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MG MGA - Replacing master cylinder seals in situ?

Hi everyone,

I have just returned my MGA 1600 to the road after a fairly lengthy layup (12 months+).

However after only a couple of miles down the road both front calipers locked up. Reading through the archives it would appear that the brake piston in the master cylinder is pressurising when the brake fluid (non silicone) warms up - presumably the result of seals which have swelled or deteriorated with non-use.

Prior to the lay-up the entire braking system was completely overhauled (including stainless steel lining of the master cylinder) and has less than 1000 trouble free miles under its belt.

My question is, can I simply drain the master cylinder (either bleed dry or syphon out the fluid) and replace the master cylinder seals in situ? The reason is I prefer not to disturb the banjo seals - a job I don't have fond memories of!

NB. This is a RHD car so access to the master cylinder is pretty good (pic attached).

Cheers

Steven

S HILL

Steven, before you dismantle anything check that there is clearance between the piston rod and the piston. If the piston can't return all the way back you will get pressure build up in the system and the brakes won't release because the fluid can't return to the master cylinder. Anyhow such a petty little car should not be acting up !
S Sherry

Steven, it is possible to do in situ, unless you have back trouble! Watch out for that non silicon fluid on your nice shiny paint though.

In addition to the comments above, another (less likely) possibility is there could be a restriction (old piece of rubber, etc.) in the brake pipe preventing fluid from returning after applying the brakes.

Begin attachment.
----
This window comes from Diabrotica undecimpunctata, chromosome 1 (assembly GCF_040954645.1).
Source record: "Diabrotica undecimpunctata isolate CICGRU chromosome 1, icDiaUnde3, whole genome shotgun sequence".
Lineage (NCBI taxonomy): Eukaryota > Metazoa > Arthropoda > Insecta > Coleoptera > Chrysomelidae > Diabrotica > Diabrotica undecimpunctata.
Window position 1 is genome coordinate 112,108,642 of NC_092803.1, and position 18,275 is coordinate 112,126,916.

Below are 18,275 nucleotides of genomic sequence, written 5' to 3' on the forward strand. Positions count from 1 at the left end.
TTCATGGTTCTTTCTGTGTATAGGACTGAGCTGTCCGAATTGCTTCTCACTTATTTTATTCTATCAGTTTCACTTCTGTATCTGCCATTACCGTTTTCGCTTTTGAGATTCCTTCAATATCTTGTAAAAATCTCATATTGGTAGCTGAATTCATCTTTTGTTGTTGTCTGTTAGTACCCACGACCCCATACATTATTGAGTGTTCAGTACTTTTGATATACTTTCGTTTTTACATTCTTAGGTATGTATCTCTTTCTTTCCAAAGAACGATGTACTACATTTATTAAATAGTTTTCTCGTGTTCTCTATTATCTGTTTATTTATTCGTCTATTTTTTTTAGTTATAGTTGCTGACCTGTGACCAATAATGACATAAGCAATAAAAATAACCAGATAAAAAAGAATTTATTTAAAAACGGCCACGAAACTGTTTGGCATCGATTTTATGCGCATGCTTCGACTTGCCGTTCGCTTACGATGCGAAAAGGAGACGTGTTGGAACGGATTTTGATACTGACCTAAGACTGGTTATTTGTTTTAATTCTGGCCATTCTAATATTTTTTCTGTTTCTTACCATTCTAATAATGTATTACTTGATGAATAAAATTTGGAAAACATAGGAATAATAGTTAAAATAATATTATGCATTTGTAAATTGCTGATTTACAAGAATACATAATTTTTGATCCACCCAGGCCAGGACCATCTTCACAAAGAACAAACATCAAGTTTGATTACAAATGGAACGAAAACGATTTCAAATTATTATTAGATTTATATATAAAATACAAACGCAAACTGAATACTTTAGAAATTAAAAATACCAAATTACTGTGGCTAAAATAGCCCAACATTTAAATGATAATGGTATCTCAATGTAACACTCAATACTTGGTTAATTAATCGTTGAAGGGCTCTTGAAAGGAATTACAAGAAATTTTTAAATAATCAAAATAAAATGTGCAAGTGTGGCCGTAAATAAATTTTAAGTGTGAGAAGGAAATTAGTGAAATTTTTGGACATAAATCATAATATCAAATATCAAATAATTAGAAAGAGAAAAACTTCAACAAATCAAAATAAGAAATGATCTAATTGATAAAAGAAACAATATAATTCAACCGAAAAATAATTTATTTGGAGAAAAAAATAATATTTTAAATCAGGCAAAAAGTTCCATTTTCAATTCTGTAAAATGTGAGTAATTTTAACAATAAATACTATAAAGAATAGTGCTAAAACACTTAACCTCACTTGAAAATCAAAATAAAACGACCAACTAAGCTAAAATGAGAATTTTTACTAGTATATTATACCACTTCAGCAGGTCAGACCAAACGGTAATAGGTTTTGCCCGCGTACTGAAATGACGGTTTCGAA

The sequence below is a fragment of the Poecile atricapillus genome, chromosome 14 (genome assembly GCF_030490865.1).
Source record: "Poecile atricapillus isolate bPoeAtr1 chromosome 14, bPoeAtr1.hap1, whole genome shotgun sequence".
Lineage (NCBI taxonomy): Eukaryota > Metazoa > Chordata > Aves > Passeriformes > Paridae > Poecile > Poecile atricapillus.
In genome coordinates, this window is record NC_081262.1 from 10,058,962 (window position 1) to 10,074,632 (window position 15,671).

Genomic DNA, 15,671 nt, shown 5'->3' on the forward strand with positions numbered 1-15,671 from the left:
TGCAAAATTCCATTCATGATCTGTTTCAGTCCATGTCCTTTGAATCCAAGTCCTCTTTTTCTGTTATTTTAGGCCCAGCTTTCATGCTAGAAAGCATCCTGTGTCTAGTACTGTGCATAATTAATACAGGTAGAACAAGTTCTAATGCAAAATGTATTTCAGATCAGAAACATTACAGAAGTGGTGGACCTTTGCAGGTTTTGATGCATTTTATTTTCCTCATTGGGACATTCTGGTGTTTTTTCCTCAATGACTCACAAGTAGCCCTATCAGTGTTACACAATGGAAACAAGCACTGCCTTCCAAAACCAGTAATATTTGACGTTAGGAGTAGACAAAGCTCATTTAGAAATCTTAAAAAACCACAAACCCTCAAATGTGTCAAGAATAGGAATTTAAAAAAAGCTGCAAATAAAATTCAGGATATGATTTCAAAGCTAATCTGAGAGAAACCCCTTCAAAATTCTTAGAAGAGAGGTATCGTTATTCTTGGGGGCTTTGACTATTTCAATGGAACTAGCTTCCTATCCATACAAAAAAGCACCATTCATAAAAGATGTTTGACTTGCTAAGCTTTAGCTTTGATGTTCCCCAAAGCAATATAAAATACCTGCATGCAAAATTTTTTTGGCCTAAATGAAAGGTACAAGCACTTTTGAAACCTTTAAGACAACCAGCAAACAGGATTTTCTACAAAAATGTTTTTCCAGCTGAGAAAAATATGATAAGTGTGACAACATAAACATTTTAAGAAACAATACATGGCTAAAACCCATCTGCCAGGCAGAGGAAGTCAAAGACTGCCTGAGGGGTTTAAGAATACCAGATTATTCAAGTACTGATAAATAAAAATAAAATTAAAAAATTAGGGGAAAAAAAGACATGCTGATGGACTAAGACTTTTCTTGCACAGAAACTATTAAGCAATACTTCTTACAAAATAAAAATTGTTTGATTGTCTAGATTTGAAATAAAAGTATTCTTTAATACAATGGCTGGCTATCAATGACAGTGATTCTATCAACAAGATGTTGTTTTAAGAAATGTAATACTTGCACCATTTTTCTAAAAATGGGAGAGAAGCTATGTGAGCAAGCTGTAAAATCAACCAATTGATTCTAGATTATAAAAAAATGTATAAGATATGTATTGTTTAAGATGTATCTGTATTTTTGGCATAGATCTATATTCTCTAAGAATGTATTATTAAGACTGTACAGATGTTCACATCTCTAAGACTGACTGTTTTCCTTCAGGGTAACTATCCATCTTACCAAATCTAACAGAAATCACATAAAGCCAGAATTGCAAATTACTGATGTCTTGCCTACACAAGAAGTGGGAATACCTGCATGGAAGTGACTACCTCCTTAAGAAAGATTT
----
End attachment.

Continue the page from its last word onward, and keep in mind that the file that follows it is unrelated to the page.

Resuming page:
Neil
Neil McGurk

SH I'm told if you you drain the reservoir its possible to insert a thin piece of fuse wire down the fluid pressure release hole to check that its clear of the rubber seal. The wire has to be very thin and perfectly straight - if you kink it or the end drops into the cylinder then you've got problems.
J H Cole

Nice car!! The non silicone brake fluid will definitely and slowly eat any paint that it contacts. Wash well even if you don't think any was spilled.
Fuzz
Russ Carnes

Also check that the front brake hoses are not so aged that they're collapsing and holding pressure when the brake pedal is released. This happened to my MkII when the hoses were about 20 years old.
Steve K

I replaced mine in situ a couple of years ago. But the piston became stuck in the cylinder and I couldn't shift it without removing the master cylinder - and creating a lot of mess. It would have been easier to remove it in the first place - that way you can work the piston with the new rubbers a few times to make sure it returns easily against the spring.
Cam Cunningham

Anyone know who is making the best seal sets now : I need to do the clutch side of mine again, last time I had to reuse one of the old seals because the new one caused the piston to seize. Now that seal seems to be giving up the ghost.
dominic clancy

Hi Dominic - that's exactly what happened with mine - glad it wasn't just me being cack handed as usual!!
Cam Cunningham

Thanks guys,I think I will go the safer route and take the m/c out of the car for a full diagnosis.

Will report back what I find.

Cheers

Steven
S HILL

This thread was discussed between 19/08/2008 and 28/08/2008

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